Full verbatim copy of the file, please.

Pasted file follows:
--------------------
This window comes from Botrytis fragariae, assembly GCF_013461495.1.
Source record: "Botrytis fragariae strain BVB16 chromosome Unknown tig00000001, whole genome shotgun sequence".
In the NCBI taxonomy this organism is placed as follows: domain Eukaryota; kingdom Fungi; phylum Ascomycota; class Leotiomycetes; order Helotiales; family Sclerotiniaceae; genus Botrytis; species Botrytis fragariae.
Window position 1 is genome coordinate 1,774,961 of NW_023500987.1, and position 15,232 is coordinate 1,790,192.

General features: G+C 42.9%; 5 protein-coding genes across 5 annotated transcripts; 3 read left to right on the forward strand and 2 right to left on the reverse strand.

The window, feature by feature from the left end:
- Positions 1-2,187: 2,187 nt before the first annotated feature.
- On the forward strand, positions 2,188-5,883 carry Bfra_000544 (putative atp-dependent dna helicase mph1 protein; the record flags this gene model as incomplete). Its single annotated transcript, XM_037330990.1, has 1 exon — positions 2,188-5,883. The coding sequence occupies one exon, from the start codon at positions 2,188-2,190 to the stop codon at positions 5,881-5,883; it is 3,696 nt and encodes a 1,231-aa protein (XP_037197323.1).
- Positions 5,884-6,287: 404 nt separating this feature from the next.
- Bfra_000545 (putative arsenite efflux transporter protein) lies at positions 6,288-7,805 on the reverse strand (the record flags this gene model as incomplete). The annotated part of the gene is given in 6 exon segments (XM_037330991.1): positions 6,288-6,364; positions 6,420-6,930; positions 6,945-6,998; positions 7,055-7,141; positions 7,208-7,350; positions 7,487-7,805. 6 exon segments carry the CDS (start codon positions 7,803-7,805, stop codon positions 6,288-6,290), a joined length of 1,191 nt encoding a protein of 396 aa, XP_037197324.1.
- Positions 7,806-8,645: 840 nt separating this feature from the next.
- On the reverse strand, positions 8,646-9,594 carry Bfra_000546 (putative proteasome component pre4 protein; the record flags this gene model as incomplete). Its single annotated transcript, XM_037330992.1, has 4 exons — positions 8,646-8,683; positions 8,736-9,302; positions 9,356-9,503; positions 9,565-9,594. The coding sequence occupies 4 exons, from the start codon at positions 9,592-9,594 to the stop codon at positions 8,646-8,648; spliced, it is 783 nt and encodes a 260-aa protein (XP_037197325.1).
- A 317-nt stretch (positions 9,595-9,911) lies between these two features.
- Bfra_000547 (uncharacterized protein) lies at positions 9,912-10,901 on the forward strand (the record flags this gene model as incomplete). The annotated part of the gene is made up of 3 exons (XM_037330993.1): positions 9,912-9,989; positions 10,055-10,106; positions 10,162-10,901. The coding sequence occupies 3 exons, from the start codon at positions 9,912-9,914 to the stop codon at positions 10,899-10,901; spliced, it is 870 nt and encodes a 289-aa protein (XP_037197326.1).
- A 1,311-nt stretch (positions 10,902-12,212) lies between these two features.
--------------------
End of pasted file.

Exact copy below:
This window comes from Botrytis fragariae, assembly GCF_013461495.1.
Source record: "Botrytis fragariae strain BVB16 chromosome Unknown tig00000001, whole genome shotgun sequence".
In the NCBI taxonomy this organism is placed as follows: domain Eukaryota; kingdom Fungi; phylum Ascomycota; class Leotiomycetes; order Helotiales; family Sclerotiniaceae; genus Botrytis; species Botrytis fragariae.
Window position 1 is genome coordinate 1,774,961 of NW_023500987.1, and position 15,232 is coordinate 1,790,192.

General features: G+C 42.9%; 5 protein-coding genes across 5 annotated transcripts; 3 read left to right on the forward strand and 2 right to left on the reverse strand.

The window, feature by feature from the left end:
- Positions 1-2,187: 2,187 nt before the first annotated feature.
- On the forward strand, positions 2,188-5,883 carry Bfra_000544 (putative atp-dependent dna helicase mph1 protein; the record flags this gene model as incomplete). Its single annotated transcript, XM_037330990.1, has 1 exon — positions 2,188-5,883. The coding sequence occupies one exon, from the start codon at positions 2,188-2,190 to the stop codon at positions 5,881-5,883; it is 3,696 nt and encodes a 1,231-aa protein (XP_037197323.1).
- Positions 5,884-6,287: 404 nt separating this feature from the next.
- Bfra_000545 (putative arsenite efflux transporter protein) lies at positions 6,288-7,805 on the reverse strand (the record flags this gene model as incomplete). The annotated part of the gene is given in 6 exon segments (XM_037330991.1): positions 6,288-6,364; positions 6,420-6,930; positions 6,945-6,998; positions 7,055-7,141; positions 7,208-7,350; positions 7,487-7,805. 6 exon segments carry the CDS (start codon positions 7,803-7,805, stop codon positions 6,288-6,290), a joined length of 1,191 nt encoding a protein of 396 aa, XP_037197324.1.
- Positions 7,806-8,645: 840 nt separating this feature from the next.
- On the reverse strand, positions 8,646-9,594 carry Bfra_000546 (putative proteasome component pre4 protein; the record flags this gene model as incomplete). Its single annotated transcript, XM_037330992.1, has 4 exons — positions 8,646-8,683; positions 8,736-9,302; positions 9,356-9,503; positions 9,565-9,594. The coding sequence occupies 4 exons, from the start codon at positions 9,592-9,594 to the stop codon at positions 8,646-8,648; spliced, it is 783 nt and encodes a 260-aa protein (XP_037197325.1).
- A 317-nt stretch (positions 9,595-9,911) lies between these two features.
- Bfra_000547 (uncharacterized protein) lies at positions 9,912-10,901 on the forward strand (the record flags this gene model as incomplete). The annotated part of the gene is made up of 3 exons (XM_037330993.1): positions 9,912-9,989; positions 10,055-10,106; positions 10,162-10,901. The coding sequence occupies 3 exons, from the start codon at positions 9,912-9,914 to the stop codon at positions 10,899-10,901; spliced, it is 870 nt and encodes a 289-aa protein (XP_037197326.1).
- A 1,311-nt stretch (positions 10,902-12,212) lies between these two features.